• Making deliverables like user personas, empathy maps, user flows, and UX documentation

  • Building prototypes, models, and wireframes

  • Several types of user testing (including A/B testing, tree testing, and usability testing) ensure that designs work as intended.

  • Collaborating with UI designers and developers to settle on the product's ultimate look, feel, and behavior. Developing and maintaining a style guide to create conventions and standards that should be adhered to throughout all UX projects.

Not all of a UX designer's duties can be enumerated in a single sentence. Different criteria determine the specific activities and responsibilities carried out by a UX designer.

UX Designer Salary

A UX Designer’s compensation expectations should rise in tandem with your level of expertise and competence, as is the case in any field. Glassdoor and Indeed have been used to compile this averaged list of salaries for various positions in the United States.

  • UX Design Intern: $60,864

  • Junior UX Designer: $100,334

  • UX Designer: $106,896

  • Senior UX Designer: $139,001

  • Senior UX Design Manager: $159,856

Glassdoor found that user experience design is the sixth-best entry-level career in terms of salary. This means that not only is compensation for UX designers quite attractive, but the demand for them is also very strong.

What Is the Role of a UX Designer within a Company?

At Startups

Since startups often have small teams and few resources, UXers are generally tasked with managing the whole lifecycle of a project.

They are in charge of directing the UX strategy and sometimes managing projects and products. Furthermore, they may frequently communicate with the company's founders and manager to set goals, assign resources, and define the product's features.

At Mid-Sized Companies

UX designers at medium-sized businesses are often "T-shaped," meaning they have both a broad base of knowledge and a more in-depth understanding of a specific subset of UX .

Depending on the situation, they can contribute to a wide variety of tasks while bringing fresh viewpoints to the table.

At Larger Companies

Specialist jobs and separate teams are expected in a UX design department at a big company. When working on many projects, designers often specialize in just one stage of the user experience design process.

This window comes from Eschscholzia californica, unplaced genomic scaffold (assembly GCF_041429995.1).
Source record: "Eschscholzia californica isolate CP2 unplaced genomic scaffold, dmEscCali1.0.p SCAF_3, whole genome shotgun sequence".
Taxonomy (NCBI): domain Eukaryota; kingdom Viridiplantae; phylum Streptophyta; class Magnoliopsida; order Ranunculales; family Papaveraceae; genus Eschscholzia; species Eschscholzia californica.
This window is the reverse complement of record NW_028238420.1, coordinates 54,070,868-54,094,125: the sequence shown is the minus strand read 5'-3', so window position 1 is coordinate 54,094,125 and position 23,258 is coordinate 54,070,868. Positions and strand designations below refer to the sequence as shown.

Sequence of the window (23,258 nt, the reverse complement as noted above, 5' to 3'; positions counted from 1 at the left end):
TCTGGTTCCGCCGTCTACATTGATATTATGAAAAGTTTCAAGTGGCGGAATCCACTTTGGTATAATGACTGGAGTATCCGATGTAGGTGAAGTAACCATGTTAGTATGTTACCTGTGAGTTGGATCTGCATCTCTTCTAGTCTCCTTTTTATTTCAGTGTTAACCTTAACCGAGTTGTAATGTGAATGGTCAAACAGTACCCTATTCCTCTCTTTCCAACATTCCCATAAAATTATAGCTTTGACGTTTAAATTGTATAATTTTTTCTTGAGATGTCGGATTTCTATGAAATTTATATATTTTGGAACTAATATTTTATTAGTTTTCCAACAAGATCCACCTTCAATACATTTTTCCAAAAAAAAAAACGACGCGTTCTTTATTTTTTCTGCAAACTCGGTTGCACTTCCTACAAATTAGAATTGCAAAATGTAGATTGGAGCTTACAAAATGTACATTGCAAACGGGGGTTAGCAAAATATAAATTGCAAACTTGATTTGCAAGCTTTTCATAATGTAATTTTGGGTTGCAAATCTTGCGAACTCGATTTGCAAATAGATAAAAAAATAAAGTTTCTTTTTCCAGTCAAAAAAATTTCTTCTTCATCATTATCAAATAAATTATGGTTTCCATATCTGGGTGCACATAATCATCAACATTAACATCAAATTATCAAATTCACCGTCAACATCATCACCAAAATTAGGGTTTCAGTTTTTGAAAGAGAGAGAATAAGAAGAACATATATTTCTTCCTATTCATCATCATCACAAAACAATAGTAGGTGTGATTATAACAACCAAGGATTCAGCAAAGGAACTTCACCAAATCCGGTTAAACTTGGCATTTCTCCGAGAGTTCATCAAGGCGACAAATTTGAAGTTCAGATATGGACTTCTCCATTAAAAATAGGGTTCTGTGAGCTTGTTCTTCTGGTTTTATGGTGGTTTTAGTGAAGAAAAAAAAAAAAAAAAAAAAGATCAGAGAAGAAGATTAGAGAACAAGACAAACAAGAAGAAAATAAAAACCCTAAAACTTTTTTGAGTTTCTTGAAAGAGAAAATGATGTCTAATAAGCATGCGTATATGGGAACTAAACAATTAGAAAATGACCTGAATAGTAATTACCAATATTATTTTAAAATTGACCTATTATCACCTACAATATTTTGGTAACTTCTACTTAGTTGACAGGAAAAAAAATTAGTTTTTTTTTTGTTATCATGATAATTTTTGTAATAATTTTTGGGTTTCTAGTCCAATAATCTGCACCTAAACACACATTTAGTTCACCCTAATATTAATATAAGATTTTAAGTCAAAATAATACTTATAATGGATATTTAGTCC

Designers of varying degrees of experience often work in teams at large firms, creating greater opportunities for mentoring.

UX Design Roles Based on Career Stage

Let's take a look at how the duties and areas of expertise of a designer shift with their level of experience.

Entry-Level UX Designer

Beginner designers frequently start off doing a little of everything. Helping more experienced designers and junior UX specialists carry out assignments that have been assigned to them or are outlined in some way.

Designers at the entry-level might benefit from having seasoned professionals who can act as mentors as they gain experience on their team.

Mid-Level UX Designer

Many UX professionals at the mid-level have honed their skills in designing for a specific market or category of products. Mid-level designers look at design choices more broadly: the level of features or the whole project.

Mid-level designers are experts in design processes and technologies and take on more responsibility for User Experience (UX) initiatives.

Senior-Level UX Designer

Senior designers typically have around six years of experience or more and see projects from a broad, conceptual perspective. These experts realize that modifying any part of a system impacts the whole system.

Business models, product design, and human behavior are all intertwined in the eyes of senior designers, who consider designing for different devices and platforms as minor contextual changes.

The Takeaway

UX design is becoming more critical to small enterprises. The pace at which technology evolves makes it challenging for any organization to keep up with the times. Selecting the most competent UX designer is critical for ensuring product success and happy users.

We expect to see more use of AI, AR, and VR in UX design in the future. Companies may now provide immersive VR experiences thanks to UX design.

Adding a UX designer to your team may assist in developing AI goods that can foresee and meet the requirements of your clientele. The ROI on good UX is 9,900%, so it’s a worthwhile investment. One such product might suggest when a customer should restock a specific item.

As time goes on and new technologies emerge, the specific responsibilities of UX designers will shift. However, customer-centric design will continue to be essential in the foreseeable future.